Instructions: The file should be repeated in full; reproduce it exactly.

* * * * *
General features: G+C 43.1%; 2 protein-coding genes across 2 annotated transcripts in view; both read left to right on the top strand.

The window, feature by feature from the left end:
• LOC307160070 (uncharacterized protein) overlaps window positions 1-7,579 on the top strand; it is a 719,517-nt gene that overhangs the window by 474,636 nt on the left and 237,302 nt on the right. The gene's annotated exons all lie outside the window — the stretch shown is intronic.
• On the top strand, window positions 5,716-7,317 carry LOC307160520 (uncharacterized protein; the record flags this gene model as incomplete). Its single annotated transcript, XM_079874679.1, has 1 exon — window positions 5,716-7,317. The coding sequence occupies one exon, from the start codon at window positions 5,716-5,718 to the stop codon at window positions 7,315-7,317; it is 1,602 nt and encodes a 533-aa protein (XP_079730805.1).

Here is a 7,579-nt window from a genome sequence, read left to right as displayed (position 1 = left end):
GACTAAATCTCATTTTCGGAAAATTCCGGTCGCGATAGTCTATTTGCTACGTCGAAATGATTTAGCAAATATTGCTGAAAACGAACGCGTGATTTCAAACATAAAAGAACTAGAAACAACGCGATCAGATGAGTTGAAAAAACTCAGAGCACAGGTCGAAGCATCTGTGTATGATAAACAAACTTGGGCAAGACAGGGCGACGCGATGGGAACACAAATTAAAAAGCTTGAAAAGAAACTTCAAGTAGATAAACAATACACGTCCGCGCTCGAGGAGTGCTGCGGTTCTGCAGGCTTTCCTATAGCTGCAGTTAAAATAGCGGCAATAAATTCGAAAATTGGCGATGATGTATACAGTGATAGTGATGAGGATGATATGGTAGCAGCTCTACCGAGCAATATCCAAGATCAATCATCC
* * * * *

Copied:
General features: G+C 43.1%; 2 protein-coding genes across 2 annotated transcripts in view; both read left to right on the top strand.

The window, feature by feature from the left end:
• LOC307160070 (uncharacterized protein) overlaps window positions 1-7,579 on the top strand; it is a 719,517-nt gene that overhangs the window by 474,636 nt on the left and 237,302 nt on the right. The gene's annotated exons all lie outside the window — the stretch shown is intronic.
• On the top strand, window positions 5,716-7,317 carry LOC307160520 (uncharacterized protein; the record flags this gene model as incomplete). Its single annotated transcript, XM_079874679.1, has 1 exon — window positions 5,716-7,317. The coding sequence occupies one exon, from the start codon at window positions 5,716-5,718 to the stop codon at window positions 7,315-7,317; it is 1,602 nt and encodes a 533-aa protein (XP_079730805.1).

Here is a 7,579-nt window from a genome sequence, read left to right as displayed (position 1 = left end):
GACTAAATCTCATTTTCGGAAAATTCCGGTCGCGATAGTCTATTTGCTACGTCGAAATGATTTAGCAAATATTGCTGAAAACGAACGCGTGATTTCAAACATAAAAGAACTAGAAACAACGCGATCAGATGAGTTGAAAAAACTCAGAGCACAGGTCGAAGCATCTGTGTATGATAAACAAACTTGGGCAAGACAGGGCGACGCGATGGGAACACAAATTAAAAAGCTTGAAAAGAAACTTCAAGTAGATAAACAATACACGTCCGCGCTCGAGGAGTGCTGCGGTTCTGCAGGCTTTCCTATAGCTGCAGTTAAAATAGCGGCAATAAATTCGAAAATTGGCGATGATGTATACAGTGATAGTGATGAGGATGATATGGTAGCAGCTCTACCGAGCAATATCCAAGATCAATCATCC